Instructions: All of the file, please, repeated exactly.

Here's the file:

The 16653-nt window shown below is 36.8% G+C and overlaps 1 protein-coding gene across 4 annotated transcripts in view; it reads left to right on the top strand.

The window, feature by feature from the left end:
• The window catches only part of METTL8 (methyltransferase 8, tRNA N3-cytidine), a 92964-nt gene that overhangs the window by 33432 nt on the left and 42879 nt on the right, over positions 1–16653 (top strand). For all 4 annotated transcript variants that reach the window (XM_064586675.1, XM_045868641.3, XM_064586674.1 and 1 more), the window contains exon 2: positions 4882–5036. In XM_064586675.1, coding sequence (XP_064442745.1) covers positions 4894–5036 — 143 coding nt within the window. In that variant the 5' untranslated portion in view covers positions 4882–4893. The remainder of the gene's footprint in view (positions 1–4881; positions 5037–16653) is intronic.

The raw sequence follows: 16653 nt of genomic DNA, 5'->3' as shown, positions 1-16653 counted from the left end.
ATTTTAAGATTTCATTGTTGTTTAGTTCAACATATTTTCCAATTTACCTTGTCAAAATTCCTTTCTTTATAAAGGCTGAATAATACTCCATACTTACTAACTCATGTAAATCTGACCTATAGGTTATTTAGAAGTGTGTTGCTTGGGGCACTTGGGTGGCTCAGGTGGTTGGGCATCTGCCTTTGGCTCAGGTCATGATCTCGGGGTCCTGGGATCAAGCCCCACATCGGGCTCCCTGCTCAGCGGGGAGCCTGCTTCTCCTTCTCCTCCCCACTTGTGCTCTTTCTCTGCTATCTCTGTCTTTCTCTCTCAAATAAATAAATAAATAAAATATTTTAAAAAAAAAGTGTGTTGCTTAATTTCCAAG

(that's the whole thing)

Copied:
The 16653-nt window shown below is 36.8% G+C and overlaps 1 protein-coding gene across 4 annotated transcripts in view; it reads left to right on the top strand.

The window, feature by feature from the left end:
• The window catches only part of METTL8 (methyltransferase 8, tRNA N3-cytidine), a 92964-nt gene that overhangs the window by 33432 nt on the left and 42879 nt on the right, over positions 1–16653 (top strand). For all 4 annotated transcript variants that reach the window (XM_064586675.1, XM_045868641.3, XM_064586674.1 and 1 more), the window contains exon 2: positions 4882–5036. In XM_064586675.1, coding sequence (XP_064442745.1) covers positions 4894–5036 — 143 coding nt within the window. In that variant the 5' untranslated portion in view covers positions 4882–4893. The remainder of the gene's footprint in view (positions 1–4881; positions 5037–16653) is intronic.

The raw sequence follows: 16653 nt of genomic DNA, 5'->3' as shown, positions 1-16653 counted from the left end.
ATTTTAAGATTTCATTGTTGTTTAGTTCAACATATTTTCCAATTTACCTTGTCAAAATTCCTTTCTTTATAAAGGCTGAATAATACTCCATACTTACTAACTCATGTAAATCTGACCTATAGGTTATTTAGAAGTGTGTTGCTTGGGGCACTTGGGTGGCTCAGGTGGTTGGGCATCTGCCTTTGGCTCAGGTCATGATCTCGGGGTCCTGGGATCAAGCCCCACATCGGGCTCCCTGCTCAGCGGGGAGCCTGCTTCTCCTTCTCCTCCCCACTTGTGCTCTTTCTCTGCTATCTCTGTCTTTCTCTCTCAAATAAATAAATAAATAAAATATTTTAAAAAAAAAGTGTGTTGCTTAATTTCCAAG